Again in March 2013 in China, Avian influenza A (H7N9) or bird flu (a subtype of influenza virus) as it is commonly known, was detected in birds. It created panic when most patients that had become severely ill reported to have the exposure to the live poultry or markets where live birds had been sold. It created nationwide panic in India resulting in culling of millions of poultry birds. The outbreak of coronavirus illness known as Covid-19 with no specific antiviral treatment or vaccine for it, has already surpassed SARS and expected to continue to grow, putting nearly 206 countries at risk, with unprecedented loss of life and livelihoods.

Millions of migrants have either reached or will reach sooner or later to their respective villages. India has a small window of opportunity to implement prevention measures to stop and delay the further spread of the pandemic. Lockdown measures seem to have not taken the livestock farmers’ need into account — the need of timely artificial insemination, their timely pregnancy check, vaccination, de-worming and, more importantly, feed, fodder and water. Livestock will continue to produce, cows will not stop eating and lactating even if they are at home. They would also be needing regular veterinary medicines and healthcare services.

Healthcare workers

To keep the animals alive, healthy and prevent them from getting any infection we need to give equal importance to community level ethno-veterinary practitioners, private para-vet and other veterinary service providers who may not have proper ID and recognised certificate, but have better rapport with farmers and are far more accessible compared to government functionaries.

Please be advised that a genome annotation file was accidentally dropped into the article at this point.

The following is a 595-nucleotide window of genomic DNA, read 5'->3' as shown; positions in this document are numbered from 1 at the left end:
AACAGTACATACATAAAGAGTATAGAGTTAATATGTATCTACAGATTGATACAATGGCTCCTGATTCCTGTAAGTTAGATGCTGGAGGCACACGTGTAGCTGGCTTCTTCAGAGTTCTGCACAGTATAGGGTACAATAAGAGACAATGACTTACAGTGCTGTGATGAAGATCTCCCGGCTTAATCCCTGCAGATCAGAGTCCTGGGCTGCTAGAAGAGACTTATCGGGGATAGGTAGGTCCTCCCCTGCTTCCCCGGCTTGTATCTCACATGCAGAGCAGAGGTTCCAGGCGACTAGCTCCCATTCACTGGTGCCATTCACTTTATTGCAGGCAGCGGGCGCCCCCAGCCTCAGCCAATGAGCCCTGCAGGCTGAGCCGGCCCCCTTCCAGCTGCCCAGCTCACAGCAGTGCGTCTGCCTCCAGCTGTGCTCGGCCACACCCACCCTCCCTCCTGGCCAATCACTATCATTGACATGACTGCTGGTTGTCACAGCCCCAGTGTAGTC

Like human healthcare staff, we need to allow their smooth movement so they can administer the insemination when the animal is on heat and other veterinary services that animal might require. And, equally, to keep a tab on the rise in rates for the next 100 days and invoke the Disaster Management Act to ensure price regulation and availability of medicines and other inputs.

We need to remember the World Organisation of Animal Health (OIE) concept of “One Health” where human health and animal health are interdependent and bound to the health of the ecosystem in which they exist. OIE estimated that 60 per cent of existing human infectious diseases are transmitted from animals, three out of five new human diseases appearing every year originate from animals and nearly two billion cases per year resulting in more than two million deaths account to zoonotic diseases.

With close proximity of animals and human in India, due to 70 per cent of the population’s dependency on agriculture — directly or indirectly — this calls for reaching every livestock farmer, not only for treating disease but for prevention and surveillance to minimise the threat to human health. As we do not yet fully understand the behaviour of coronavirus, the newly created Ministry for Animal Husbandry, Dairy and Fisheries will have to be on the forefront, making farmers and civil society an ally in the battle, pool together best practices and collaborate with Ministry of Health and Family Welfare and come up with the mechanism for joint surveillance and monitoring before the window is lost.

The writer, a livelihood expert, currently works with the American India Foundation as Director